When properly placed, social media share buttons act as friendly prompts, encouraging your web visitors to share your photos, videos, product information, blog articles or helpful tips. This social sharing helps to establish your company as a trusted and knowledgeable resource.

Are you helping to promote your business through social media share buttons? Is your web content shareable? Are your social media “share” buttons prominently placed for maximum effectiveness?

How does your website stack up?

If your site is incorporating all or most of the tools and tactics above, congratulations! You’re maximizing your website’s value and providing a positive user experience. If you’re only using half of the tools and tactics, you probably should consider how to include more of them to improve your customer’s user experience. If you’re using almost none of the elements above, you need to formulate a strategy for incorporating these elements into your current website or seriously consider a website redesign. After all, your website is one of your most important sales and marketing tools, and an ineffective website can actually hurt your business through lost sales and lower search rankings.


Think of your website as your top salesperson. Read more.


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Think of your website as you would a top salesperson

person-apple-laptop-notebookFrom your potential buyer’s point-of-view, your company’s website is like your salesperson, and it’s very likely the first “salesperson” he or she will encounter. That’s because buyers prefer to do online research first, rather than contact a company directly, to get the information they’re looking for.

In fact, 94% of today’s B2B buyers do online research, according to Acquity Group. Buyers go online to search for, evaluate, and select suppliers – and they do it all anonymously. What this means is that potential buyers are visiting your website, checking out your company, and deciding whether to contact you based on what they find.

With all this behind-the-scenes research going on, you need to ask yourself if your website is effectively selling your company to prospective buyers. Is your website providing the important information that your potential buyers need to properly evaluate your products and services? Is your website helping your company to advance to a buyer’s short list?

Use your website as a salesperson, or risk losing sales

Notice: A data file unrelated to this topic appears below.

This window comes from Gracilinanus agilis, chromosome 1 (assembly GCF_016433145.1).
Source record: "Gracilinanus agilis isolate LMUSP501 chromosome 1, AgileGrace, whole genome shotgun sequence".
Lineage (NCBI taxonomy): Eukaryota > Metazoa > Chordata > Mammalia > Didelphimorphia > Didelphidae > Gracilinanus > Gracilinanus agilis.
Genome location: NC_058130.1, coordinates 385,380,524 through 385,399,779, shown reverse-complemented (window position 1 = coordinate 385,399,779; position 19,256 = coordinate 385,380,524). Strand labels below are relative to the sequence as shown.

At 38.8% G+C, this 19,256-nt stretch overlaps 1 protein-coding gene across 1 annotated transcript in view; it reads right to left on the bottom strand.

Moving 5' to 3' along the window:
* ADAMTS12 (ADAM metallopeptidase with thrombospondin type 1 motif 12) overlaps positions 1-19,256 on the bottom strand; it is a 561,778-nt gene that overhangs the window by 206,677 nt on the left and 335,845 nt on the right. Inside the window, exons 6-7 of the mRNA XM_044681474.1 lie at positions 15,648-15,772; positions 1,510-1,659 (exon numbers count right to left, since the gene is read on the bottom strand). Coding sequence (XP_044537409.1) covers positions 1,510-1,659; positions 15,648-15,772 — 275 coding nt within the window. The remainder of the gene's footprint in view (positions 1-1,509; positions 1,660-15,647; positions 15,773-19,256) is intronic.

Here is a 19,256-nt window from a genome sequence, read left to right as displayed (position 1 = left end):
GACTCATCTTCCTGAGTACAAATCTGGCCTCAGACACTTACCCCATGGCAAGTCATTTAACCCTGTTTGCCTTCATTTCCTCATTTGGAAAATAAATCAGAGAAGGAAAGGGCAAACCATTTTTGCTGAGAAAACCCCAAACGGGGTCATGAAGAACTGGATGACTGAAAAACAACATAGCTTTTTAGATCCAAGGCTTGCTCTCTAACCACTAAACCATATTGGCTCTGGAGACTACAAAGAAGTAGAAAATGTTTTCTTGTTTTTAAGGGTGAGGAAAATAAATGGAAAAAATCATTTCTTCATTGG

Consider this: Nearly 60% of the buying/decision making process is already complete before prospects ever contact a supplier, according to Google. Because contact with a company’s sales department comes much later in the purchasing process than it used to, you need to be sure that your website works as your virtual sales rep, or you could miss out entirely on new business opportunities.

Unfortunately, many manufacturers don’t invest in their website’s sales potential. They’re not using their websites as a sales tool to provide the useful content that creates value for buyers. Many B2B buyers, in fact, report being frustrated with suppliers’ websites because they often find the information lacking, according to a study by Google and ThomasNet. This lack of useful information is causing many manufacturers to unwittingly lose business they might have otherwise won.

Give your website the right sales tools

pexels-photo-175039 To be successful, a salesperson has to be prepared. For your human sales rep to be effective out in the field, he or she has to have complete knowledge of your products and services. He or she also has to have detailed product information to leave with customers, such as product catalogs, spec sheets, CAD drawings, etc. By being prepared, your sales rep can educate your customers, answer questions, offer solutions, and make a convincing case for using your company. Without having knowledge and information, your salesperson wouldn’t be much benefit to your customers, and his or her value to your company would be diminished.

The same holds true for your website. If your website isn’t equipped with the information that buyers need, it’s not helping you to maximize your sales potential. Properly armed with useful product information and resources, however, your website can become a hard-working and valuable sales contributor.

Much like a human sales rep, your website can:

  • increase revenue
  • reach new markets
  • contribute to your company’s growth
  • promote your company’s products and services
  • educate prospects
  • cultivate new customers
  • keep existing customers engaged
  • generate sales leads
  • stand out from your competition

A good salesperson does more than just sell

handshakeA successful salesperson knows that sales is about more than selling. It’s about building relationships, establishing trust, educating customers, solving problems and inspiring confidence in the products and services that he or she is selling.

If you want to turn your website into a top sales contributor, you need to treat it as any other member of your sales team. And that means using your website to do more than talk about your products and services. It means having a website that focuses on your customer while also contributing to your company’s sales performance.